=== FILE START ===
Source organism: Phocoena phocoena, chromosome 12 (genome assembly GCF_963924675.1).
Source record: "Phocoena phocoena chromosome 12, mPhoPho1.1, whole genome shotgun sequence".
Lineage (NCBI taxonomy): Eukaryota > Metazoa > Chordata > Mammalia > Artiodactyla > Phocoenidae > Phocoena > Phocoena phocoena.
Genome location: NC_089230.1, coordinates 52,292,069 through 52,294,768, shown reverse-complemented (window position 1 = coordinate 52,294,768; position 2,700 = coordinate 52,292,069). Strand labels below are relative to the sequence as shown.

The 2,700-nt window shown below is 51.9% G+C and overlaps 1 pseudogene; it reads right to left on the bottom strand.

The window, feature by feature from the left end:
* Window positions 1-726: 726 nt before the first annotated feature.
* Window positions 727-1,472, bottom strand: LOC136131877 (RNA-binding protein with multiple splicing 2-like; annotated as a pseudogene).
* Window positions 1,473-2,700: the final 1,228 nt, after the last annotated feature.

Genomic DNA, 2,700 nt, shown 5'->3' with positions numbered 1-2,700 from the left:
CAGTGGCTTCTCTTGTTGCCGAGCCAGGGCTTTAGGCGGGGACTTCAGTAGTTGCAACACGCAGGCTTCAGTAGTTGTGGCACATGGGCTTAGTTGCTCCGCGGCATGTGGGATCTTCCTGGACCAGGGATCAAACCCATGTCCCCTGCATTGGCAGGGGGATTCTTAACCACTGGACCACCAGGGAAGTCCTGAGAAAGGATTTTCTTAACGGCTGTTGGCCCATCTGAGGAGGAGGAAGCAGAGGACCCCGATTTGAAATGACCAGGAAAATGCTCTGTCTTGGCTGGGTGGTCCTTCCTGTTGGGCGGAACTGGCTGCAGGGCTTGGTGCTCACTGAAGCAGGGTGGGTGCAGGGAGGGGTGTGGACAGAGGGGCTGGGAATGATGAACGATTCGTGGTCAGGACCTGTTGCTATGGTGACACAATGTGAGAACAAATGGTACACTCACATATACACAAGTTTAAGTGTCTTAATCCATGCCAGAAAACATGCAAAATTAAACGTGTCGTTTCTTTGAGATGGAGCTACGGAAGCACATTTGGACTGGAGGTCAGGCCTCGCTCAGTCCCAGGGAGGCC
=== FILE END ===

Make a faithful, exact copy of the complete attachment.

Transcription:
Source organism: Phocoena phocoena, chromosome 12 (genome assembly GCF_963924675.1).
Source record: "Phocoena phocoena chromosome 12, mPhoPho1.1, whole genome shotgun sequence".
Lineage (NCBI taxonomy): Eukaryota > Metazoa > Chordata > Mammalia > Artiodactyla > Phocoenidae > Phocoena > Phocoena phocoena.
Genome location: NC_089230.1, coordinates 52,292,069 through 52,294,768, shown reverse-complemented (window position 1 = coordinate 52,294,768; position 2,700 = coordinate 52,292,069). Strand labels below are relative to the sequence as shown.

The 2,700-nt window shown below is 51.9% G+C and overlaps 1 pseudogene; it reads right to left on the bottom strand.

The window, feature by feature from the left end:
* Window positions 1-726: 726 nt before the first annotated feature.
* Window positions 727-1,472, bottom strand: LOC136131877 (RNA-binding protein with multiple splicing 2-like; annotated as a pseudogene).
* Window positions 1,473-2,700: the final 1,228 nt, after the last annotated feature.

Genomic DNA, 2,700 nt, shown 5'->3' with positions numbered 1-2,700 from the left:
CAGTGGCTTCTCTTGTTGCCGAGCCAGGGCTTTAGGCGGGGACTTCAGTAGTTGCAACACGCAGGCTTCAGTAGTTGTGGCACATGGGCTTAGTTGCTCCGCGGCATGTGGGATCTTCCTGGACCAGGGATCAAACCCATGTCCCCTGCATTGGCAGGGGGATTCTTAACCACTGGACCACCAGGGAAGTCCTGAGAAAGGATTTTCTTAACGGCTGTTGGCCCATCTGAGGAGGAGGAAGCAGAGGACCCCGATTTGAAATGACCAGGAAAATGCTCTGTCTTGGCTGGGTGGTCCTTCCTGTTGGGCGGAACTGGCTGCAGGGCTTGGTGCTCACTGAAGCAGGGTGGGTGCAGGGAGGGGTGTGGACAGAGGGGCTGGGAATGATGAACGATTCGTGGTCAGGACCTGTTGCTATGGTGACACAATGTGAGAACAAATGGTACACTCACATATACACAAGTTTAAGTGTCTTAATCCATGCCAGAAAACATGCAAAATTAAACGTGTCGTTTCTTTGAGATGGAGCTACGGAAGCACATTTGGACTGGAGGTCAGGCCTCGCTCAGTCCCAGGGAGGCC